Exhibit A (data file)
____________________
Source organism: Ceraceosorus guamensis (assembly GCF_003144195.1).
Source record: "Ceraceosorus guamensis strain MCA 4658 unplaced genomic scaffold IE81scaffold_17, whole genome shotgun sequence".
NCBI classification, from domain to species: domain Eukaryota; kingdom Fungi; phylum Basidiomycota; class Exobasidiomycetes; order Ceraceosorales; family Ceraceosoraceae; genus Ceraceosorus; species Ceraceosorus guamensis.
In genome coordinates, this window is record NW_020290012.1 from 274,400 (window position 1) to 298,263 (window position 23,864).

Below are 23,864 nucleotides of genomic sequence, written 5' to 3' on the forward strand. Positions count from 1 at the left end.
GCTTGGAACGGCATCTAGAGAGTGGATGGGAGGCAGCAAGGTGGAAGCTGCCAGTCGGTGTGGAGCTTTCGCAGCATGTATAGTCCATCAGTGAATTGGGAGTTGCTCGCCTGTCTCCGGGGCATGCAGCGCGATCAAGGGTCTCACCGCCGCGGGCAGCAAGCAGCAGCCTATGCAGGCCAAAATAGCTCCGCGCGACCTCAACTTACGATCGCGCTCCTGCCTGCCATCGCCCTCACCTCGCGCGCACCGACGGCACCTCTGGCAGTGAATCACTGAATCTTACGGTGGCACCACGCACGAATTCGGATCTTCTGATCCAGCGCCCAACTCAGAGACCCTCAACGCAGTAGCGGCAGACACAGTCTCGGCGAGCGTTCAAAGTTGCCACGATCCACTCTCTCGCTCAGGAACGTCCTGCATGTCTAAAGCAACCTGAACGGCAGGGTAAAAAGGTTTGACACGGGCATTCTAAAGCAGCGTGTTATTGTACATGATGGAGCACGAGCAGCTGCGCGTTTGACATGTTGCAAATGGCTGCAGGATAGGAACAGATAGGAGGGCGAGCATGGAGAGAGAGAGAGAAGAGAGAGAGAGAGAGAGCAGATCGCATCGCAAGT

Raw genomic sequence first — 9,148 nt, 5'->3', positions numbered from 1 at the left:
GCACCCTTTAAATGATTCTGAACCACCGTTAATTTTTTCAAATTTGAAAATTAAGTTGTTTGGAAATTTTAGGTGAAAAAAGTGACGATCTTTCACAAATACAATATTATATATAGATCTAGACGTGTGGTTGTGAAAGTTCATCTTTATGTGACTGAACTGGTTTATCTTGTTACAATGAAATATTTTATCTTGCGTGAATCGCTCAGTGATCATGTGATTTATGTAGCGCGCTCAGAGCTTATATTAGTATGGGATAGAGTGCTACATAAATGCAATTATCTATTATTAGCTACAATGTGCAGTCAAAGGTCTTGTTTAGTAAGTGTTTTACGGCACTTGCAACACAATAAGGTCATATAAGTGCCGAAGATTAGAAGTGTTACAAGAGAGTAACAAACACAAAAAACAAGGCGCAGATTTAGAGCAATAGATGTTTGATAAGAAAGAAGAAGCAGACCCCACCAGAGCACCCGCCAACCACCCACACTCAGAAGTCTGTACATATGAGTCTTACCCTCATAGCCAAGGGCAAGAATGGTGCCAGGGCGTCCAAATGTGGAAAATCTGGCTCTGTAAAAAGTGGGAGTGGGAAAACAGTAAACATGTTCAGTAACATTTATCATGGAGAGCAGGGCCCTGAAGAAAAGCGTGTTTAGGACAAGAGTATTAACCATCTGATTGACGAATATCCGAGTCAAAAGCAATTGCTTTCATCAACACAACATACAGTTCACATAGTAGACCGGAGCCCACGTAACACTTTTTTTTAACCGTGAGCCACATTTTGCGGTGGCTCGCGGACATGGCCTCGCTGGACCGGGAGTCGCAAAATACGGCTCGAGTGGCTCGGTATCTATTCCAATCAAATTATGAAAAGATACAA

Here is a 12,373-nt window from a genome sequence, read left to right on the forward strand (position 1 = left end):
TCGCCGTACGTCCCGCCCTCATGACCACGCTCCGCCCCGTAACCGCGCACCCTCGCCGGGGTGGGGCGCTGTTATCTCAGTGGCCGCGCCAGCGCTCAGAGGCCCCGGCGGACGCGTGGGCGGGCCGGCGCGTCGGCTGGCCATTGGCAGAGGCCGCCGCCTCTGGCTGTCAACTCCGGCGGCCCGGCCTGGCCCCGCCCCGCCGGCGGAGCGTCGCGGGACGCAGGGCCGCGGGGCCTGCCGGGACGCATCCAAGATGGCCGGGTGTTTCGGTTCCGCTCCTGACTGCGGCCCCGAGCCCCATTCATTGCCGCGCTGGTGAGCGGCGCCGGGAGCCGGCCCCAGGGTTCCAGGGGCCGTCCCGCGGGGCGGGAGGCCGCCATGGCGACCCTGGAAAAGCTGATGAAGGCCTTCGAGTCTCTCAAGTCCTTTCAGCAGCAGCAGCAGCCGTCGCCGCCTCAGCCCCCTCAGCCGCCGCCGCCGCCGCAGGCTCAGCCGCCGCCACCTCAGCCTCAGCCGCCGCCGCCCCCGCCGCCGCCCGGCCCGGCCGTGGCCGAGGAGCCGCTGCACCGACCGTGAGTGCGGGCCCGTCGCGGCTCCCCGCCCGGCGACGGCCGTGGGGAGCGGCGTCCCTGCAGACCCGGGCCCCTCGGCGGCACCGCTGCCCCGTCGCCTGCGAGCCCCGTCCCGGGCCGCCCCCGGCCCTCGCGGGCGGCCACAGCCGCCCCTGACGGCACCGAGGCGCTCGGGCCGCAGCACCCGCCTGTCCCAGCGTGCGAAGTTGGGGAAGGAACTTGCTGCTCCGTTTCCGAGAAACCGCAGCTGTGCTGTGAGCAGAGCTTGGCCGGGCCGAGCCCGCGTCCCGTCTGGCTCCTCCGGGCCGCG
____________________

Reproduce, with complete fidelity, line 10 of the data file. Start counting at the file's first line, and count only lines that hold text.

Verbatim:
TCGCCGTACGTCCCGCCCTCATGACCACGCTCCGCCCCGTAACCGCGCACCCTCGCCGGGGTGGGGCGCTGTTATCTCAGTGGCCGCGCCAGCGCTCAGAGGCCCCGGCGGACGCGTGGGCGGGCCGGCGCGTCGGCTGGCCATTGGCAGAGGCCGCCGCCTCTGGCTGTCAACTCCGGCGGCCCGGCCTGGCCCCGCCCCGCCGGCGGAGCGTCGCGGGACGCAGGGCCGCGGGGCCTGCCGGGACGCATCCAAGATGGCCGGGTGTTTCGGTTCCGCTCCTGACTGCGGCCCCGAGCCCCATTCATTGCCGCGCTGGTGAGCGGCGCCGGGAGCCGGCCCCAGGGTTCCAGGGGCCGTCCCGCGGGGCGGGAGGCCGCCATGGCGACCCTGGAAAAGCTGATGAAGGCCTTCGAGTCTCTCAAGTCCTTTCAGCAGCAGCAGCAGCCGTCGCCGCCTCAGCCCCCTCAGCCGCCGCCGCCGCCGCAGGCTCAGCCGCCGCCACCTCAGCCTCAGCCGCCGCCGCCCCCGCCGCCGCCCGGCCCGGCCGTGGCCGAGGAGCCGCTGCACCGACCGTGAGTGCGGGCCCGTCGCGGCTCCCCGCCCGGCGACGGCCGTGGGGAGCGGCGTCCCTGCAGACCCGGGCCCCTCGGCGGCACCGCTGCCCCGTCGCCTGCGAGCCCCGTCCCGGGCCGCCCCCGGCCCTCGCGGGCGGCCACAGCCGCCCCTGACGGCACCGAGGCGCTCGGGCCGCAGCACCCGCCTGTCCCAGCGTGCGAAGTTGGGGAAGGAACTTGCTGCTCCGTTTCCGAGAAACCGCAGCTGTGCTGTGAGCAGAGCTTGGCCGGGCCGAGCCCGCGTCCCGTCTGGCTCCTCCGGGCCGCG